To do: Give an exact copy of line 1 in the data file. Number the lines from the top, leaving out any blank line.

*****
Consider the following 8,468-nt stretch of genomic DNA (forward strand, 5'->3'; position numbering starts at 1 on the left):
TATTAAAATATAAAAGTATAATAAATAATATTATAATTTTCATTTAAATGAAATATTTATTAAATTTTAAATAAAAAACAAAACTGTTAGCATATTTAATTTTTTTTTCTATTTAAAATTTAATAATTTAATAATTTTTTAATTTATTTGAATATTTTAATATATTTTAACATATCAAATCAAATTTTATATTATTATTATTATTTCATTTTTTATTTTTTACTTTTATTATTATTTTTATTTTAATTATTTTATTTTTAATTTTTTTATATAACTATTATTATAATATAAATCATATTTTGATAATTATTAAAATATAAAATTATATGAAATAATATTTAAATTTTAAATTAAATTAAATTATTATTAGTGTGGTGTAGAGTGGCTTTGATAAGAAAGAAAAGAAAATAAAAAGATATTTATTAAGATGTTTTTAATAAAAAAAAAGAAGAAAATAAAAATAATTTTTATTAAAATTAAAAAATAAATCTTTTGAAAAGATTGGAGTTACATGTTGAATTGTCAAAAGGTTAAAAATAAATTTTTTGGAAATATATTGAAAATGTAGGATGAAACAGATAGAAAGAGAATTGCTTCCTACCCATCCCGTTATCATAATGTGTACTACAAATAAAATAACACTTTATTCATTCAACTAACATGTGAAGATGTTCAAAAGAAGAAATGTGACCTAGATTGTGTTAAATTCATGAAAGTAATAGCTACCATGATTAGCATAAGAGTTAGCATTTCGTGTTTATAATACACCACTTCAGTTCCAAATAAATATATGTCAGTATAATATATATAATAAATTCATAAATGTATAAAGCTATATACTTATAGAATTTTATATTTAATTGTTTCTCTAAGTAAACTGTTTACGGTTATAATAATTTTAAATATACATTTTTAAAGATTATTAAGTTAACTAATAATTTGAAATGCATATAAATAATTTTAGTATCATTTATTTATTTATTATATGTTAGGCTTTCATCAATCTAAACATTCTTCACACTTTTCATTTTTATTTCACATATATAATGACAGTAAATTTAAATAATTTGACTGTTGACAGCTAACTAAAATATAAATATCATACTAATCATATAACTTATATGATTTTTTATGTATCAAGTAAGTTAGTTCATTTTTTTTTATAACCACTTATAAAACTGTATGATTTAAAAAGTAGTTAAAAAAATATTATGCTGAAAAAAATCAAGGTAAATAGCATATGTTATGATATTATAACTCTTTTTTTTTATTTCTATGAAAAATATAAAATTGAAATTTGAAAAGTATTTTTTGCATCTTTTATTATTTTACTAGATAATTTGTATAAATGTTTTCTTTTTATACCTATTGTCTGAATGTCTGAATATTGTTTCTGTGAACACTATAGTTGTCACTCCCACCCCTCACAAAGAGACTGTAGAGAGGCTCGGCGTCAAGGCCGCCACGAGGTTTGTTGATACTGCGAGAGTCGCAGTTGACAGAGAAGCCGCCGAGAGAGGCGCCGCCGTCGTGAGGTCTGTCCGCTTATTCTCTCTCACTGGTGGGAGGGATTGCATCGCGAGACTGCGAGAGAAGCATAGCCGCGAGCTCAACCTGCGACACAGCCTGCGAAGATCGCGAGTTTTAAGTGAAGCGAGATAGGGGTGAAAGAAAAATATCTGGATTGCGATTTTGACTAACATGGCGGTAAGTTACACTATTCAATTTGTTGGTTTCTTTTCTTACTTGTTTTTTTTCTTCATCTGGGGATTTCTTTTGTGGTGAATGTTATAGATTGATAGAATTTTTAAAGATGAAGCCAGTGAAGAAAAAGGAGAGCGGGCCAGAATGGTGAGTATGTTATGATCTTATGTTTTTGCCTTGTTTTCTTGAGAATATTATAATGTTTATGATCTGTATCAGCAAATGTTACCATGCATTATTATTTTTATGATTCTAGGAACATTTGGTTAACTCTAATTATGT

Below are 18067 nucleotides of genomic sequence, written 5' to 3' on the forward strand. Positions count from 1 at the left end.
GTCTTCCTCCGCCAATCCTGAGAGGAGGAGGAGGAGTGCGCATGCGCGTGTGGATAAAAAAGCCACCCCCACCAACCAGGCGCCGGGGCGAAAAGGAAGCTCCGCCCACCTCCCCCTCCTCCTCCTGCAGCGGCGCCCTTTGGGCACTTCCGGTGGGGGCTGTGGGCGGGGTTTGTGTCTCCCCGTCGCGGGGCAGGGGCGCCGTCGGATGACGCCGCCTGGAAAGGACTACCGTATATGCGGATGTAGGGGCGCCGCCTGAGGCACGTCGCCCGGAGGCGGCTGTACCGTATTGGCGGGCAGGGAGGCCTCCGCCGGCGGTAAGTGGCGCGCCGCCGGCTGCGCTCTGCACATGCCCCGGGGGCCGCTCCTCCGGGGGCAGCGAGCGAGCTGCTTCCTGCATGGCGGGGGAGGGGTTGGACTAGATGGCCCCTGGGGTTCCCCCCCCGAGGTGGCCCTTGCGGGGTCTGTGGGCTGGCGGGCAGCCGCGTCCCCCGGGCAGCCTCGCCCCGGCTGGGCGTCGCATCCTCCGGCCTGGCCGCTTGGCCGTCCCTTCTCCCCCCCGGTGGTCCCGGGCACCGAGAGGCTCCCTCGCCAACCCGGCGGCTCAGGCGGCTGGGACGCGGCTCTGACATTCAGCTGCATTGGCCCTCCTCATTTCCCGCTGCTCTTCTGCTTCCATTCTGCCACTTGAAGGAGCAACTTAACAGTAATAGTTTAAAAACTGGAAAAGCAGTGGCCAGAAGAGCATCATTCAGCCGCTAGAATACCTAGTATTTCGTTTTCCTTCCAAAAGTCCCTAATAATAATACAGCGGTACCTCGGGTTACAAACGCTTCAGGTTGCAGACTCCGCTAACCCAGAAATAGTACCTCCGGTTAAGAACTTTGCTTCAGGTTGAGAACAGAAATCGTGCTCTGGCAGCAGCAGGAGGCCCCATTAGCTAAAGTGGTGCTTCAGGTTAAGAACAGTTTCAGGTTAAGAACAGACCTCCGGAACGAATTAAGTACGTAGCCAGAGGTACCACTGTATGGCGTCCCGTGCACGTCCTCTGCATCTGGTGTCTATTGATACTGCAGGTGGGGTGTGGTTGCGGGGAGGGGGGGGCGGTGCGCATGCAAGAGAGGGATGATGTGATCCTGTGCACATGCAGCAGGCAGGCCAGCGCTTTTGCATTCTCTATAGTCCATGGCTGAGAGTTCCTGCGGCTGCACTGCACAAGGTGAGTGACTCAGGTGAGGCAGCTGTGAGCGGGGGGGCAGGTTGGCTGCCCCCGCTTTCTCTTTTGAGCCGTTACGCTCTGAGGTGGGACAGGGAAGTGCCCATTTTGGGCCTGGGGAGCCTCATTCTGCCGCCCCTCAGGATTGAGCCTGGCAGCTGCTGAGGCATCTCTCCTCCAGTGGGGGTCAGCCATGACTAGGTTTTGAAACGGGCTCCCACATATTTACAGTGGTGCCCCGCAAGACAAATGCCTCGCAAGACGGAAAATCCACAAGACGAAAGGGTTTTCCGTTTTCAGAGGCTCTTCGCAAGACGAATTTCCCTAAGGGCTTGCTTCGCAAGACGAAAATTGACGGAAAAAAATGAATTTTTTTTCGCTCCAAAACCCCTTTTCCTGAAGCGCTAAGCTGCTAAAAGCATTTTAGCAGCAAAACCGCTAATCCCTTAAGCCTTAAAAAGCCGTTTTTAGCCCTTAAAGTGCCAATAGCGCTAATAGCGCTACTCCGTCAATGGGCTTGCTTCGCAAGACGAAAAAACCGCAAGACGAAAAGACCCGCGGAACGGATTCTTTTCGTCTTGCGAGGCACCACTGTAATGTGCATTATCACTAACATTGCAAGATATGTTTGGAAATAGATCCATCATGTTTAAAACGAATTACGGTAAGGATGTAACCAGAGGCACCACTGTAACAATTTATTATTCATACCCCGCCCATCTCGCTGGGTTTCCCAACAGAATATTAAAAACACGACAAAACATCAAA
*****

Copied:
Consider the following 8,468-nt stretch of genomic DNA (forward strand, 5'->3'; position numbering starts at 1 on the left):